The Painful Relationship Between Obesity and Back Problems

30 October 2018

While lower back pain is one of the most common disabilities worldwide, the underlying cause behind back pain is not always cut and dry. Lower back pain is rarely caused by a serious medical condition. It is far more common for back pain to be the result of lifestyle factors, such as activity level, posture, and age. Another factor that’s gaining attention as obesity rates rise around the world is the connection between back pain and weight gain.

Many people who are overweight or obese and experience back pain don’t realize that their excess weight may be causing their back pain. Yet there is a clear relationship between body mass index (BMI) and back pain.

One study found that people at a normal weight had the lowest risk for back pain, while people who are obese had the highest risk for back pain and were the most likely to require medical intervention. Another study conducted in 2017 by University of Tokyo Hospital in Japan reviewed medical data for 1,152 men between 1986 and 2009. The researchers found that a person’s BMI directly correlated to their rate of back problems.

Back Pain and Obesity: What’s the Connection?

While there is general consensus that a connection exists between back pain and obesity, researchers disagree about the causal relationship. Some believe the cause-and-effect is simple: extra weight pushes the pelvis forward, which places more strain on the lower back.

Other researchers believe that explanation is too simplistic, and doesn’t account for differences between people, even those of similar age, weight, and gender. Among this dissenting group, there are two theories.

The first theory is that while obesity does play a role in causing back pain, other related body mechanics also contribute. A 2017 study coordinated by Cornell University evaluated four common back and spine problems to measure their connection to obesity. The four disorders were: lower back pain, spondylosis, internal disc disruption (IDD), and neck problems not caused by IDD or spondylosis.

What they found was that obesity was a strong predictor of lower back pain and IDD, but not the other two conditions. The researchers proposed that in addition to causing more strain on the lower back, an increase of fat tissue may trigger metabolic changes that play as big a role in causing back problems as the weight itself.

The second theory is that weight gain is not a direct cause of back pain, but rather exacerbates or accelerates underlying spinal disorders. According to this theory, if you already have some underlying back issues, excessive weight gain will make them worse.

Weight Loss and Exercise: The Secrets to Relieving Back Pain

Regardless of the “why” or “how” behind the connection between obesity and back pain, the fact is that excessive weight gain is not doing your back any favors. If you are overweight or obese, losing weight can help relieve your back pain or help prevent you from developing spine or neck problems in the first place. According to Verywell Health, losing even 10 percent of your body weight could help reverse your back problems.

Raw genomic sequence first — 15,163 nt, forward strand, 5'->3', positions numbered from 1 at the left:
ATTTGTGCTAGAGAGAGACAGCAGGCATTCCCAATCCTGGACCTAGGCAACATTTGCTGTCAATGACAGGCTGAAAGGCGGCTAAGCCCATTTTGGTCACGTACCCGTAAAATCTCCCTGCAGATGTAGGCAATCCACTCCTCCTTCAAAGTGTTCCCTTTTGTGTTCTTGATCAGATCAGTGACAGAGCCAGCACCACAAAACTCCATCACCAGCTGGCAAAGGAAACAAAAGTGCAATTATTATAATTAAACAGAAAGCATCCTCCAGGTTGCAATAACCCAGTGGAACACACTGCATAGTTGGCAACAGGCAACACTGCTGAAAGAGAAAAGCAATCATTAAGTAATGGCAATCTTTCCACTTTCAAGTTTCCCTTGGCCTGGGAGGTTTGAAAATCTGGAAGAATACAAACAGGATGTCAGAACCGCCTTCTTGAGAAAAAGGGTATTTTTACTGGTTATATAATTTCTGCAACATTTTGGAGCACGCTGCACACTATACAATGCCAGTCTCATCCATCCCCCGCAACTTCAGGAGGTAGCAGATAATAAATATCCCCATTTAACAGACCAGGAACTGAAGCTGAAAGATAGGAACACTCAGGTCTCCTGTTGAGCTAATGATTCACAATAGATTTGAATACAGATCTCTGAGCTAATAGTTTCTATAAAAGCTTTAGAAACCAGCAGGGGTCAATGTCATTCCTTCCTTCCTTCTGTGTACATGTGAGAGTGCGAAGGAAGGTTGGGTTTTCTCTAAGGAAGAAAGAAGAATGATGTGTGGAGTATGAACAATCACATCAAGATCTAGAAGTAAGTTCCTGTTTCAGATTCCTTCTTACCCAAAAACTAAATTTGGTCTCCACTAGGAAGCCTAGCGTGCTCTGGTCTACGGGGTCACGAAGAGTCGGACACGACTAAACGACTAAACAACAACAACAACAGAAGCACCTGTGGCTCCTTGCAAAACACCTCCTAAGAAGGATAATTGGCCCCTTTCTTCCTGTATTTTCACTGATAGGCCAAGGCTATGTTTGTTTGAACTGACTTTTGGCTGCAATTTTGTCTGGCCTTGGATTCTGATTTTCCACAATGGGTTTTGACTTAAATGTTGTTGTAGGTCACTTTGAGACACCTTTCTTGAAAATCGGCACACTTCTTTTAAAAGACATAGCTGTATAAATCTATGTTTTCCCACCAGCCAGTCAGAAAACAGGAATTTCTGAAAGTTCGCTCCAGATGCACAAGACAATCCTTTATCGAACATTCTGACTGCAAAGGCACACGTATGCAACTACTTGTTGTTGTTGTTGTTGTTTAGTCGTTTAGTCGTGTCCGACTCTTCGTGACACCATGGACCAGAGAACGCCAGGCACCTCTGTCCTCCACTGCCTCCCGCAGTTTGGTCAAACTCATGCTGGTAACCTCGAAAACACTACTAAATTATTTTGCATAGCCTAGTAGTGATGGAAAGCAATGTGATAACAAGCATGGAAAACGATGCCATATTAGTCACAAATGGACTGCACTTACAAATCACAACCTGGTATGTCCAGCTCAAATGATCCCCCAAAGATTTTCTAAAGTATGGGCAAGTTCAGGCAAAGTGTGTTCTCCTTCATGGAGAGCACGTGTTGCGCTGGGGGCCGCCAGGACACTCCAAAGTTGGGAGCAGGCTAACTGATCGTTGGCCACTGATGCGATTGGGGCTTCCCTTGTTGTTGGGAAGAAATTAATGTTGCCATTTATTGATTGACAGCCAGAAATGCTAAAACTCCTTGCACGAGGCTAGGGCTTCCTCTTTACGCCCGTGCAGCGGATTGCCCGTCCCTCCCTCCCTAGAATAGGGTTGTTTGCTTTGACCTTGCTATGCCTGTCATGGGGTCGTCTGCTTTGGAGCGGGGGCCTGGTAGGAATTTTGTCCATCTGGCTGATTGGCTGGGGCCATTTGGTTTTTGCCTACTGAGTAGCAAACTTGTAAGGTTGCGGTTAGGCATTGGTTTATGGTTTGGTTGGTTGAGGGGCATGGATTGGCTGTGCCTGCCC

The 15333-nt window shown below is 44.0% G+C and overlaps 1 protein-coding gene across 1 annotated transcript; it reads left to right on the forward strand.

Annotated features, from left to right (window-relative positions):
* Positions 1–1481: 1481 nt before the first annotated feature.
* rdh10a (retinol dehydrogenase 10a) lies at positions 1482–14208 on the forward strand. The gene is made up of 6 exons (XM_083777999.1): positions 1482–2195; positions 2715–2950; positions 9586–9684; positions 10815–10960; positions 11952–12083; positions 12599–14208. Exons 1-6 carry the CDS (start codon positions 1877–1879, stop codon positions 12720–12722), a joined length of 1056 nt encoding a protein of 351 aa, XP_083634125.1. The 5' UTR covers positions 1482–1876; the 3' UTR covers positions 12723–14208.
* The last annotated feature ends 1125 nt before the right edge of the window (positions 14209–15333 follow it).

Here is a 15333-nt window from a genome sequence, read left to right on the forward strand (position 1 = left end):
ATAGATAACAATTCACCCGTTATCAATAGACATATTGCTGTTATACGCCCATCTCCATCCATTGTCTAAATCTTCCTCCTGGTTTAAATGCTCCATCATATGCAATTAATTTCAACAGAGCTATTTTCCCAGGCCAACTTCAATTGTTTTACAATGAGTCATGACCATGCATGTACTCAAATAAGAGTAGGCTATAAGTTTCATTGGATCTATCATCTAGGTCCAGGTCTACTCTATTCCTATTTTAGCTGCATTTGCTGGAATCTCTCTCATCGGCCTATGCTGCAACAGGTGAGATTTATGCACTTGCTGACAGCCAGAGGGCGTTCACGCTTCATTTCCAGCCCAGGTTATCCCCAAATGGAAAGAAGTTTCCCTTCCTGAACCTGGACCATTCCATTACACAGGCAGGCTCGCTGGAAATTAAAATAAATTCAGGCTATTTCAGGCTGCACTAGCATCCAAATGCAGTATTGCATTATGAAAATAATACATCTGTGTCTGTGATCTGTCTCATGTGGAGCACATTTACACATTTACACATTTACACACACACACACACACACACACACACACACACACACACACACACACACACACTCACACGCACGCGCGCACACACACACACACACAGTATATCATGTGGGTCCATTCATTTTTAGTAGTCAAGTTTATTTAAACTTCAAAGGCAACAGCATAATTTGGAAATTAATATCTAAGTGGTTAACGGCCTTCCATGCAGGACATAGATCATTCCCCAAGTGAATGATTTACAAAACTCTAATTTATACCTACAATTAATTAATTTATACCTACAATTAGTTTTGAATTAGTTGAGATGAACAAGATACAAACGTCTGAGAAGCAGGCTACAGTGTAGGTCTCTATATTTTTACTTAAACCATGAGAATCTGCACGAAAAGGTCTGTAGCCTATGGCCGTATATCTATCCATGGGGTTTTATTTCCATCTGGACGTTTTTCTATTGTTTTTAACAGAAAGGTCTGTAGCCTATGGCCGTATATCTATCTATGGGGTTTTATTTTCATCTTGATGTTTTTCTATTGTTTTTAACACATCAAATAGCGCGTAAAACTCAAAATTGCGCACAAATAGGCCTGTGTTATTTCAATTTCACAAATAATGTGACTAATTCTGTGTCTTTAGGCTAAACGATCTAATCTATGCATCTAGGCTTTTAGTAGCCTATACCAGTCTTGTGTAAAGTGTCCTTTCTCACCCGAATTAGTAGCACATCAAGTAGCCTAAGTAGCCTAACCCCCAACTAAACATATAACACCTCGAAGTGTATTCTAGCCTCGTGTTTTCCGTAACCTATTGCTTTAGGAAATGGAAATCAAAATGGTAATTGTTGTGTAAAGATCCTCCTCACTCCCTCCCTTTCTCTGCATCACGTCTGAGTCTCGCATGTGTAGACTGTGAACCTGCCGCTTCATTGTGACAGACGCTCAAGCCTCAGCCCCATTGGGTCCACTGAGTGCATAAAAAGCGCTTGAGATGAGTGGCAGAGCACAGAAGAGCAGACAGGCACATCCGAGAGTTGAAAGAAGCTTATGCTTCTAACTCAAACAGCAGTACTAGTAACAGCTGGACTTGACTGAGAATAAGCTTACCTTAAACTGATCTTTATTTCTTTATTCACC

There are no “magic bullets” when it comes to wellness, but for back pain, the closest thing might be the combination of weight loss and exercise.

A typical weight loss program will include a combination of diet and exercise. Before embarking on any weight loss program, meet with your doctor to discuss your plan and determine a safe approach for your personal weight loss journey. Once you get your doctor’s blessing, you can create your diet and exercise plan.

Exercise is an essential element of any weight loss program, helping to burn calories and replace fat tissue with muscle. However, it has even more benefits for someone with back problems caused by obesity. Not only will exercise accelerate the weight loss process, which will improve back pain symptoms, but exercise helps to strengthen abdominal and back muscles, which supports spine health.

As the National Institute of Neurological Disorders and Stroke writes on its website, “Exercise may be the most effective way to speed recovery from low back pain and help strengthen back and abdominal muscles. Maintaining and building muscle strength is particularly important for persons with skeletal irregularities.”

People with pre-existing back problems risk causing further damage to their spine or neck if they aren’t careful, so begin your exercise journey with gentle, low-impact exercises. The best exercises for back pain involve a combination of muscle strengthening and stretching. Walking, swimming, and yoga are all considered ideal activities.

The Outlook for Back Pain Caused by Obesity

There are no quick fixes for either obesity or back pain. But by following a safe, consistent diet and exercise program, you can lose weight and reverse the back problems you developed as a result.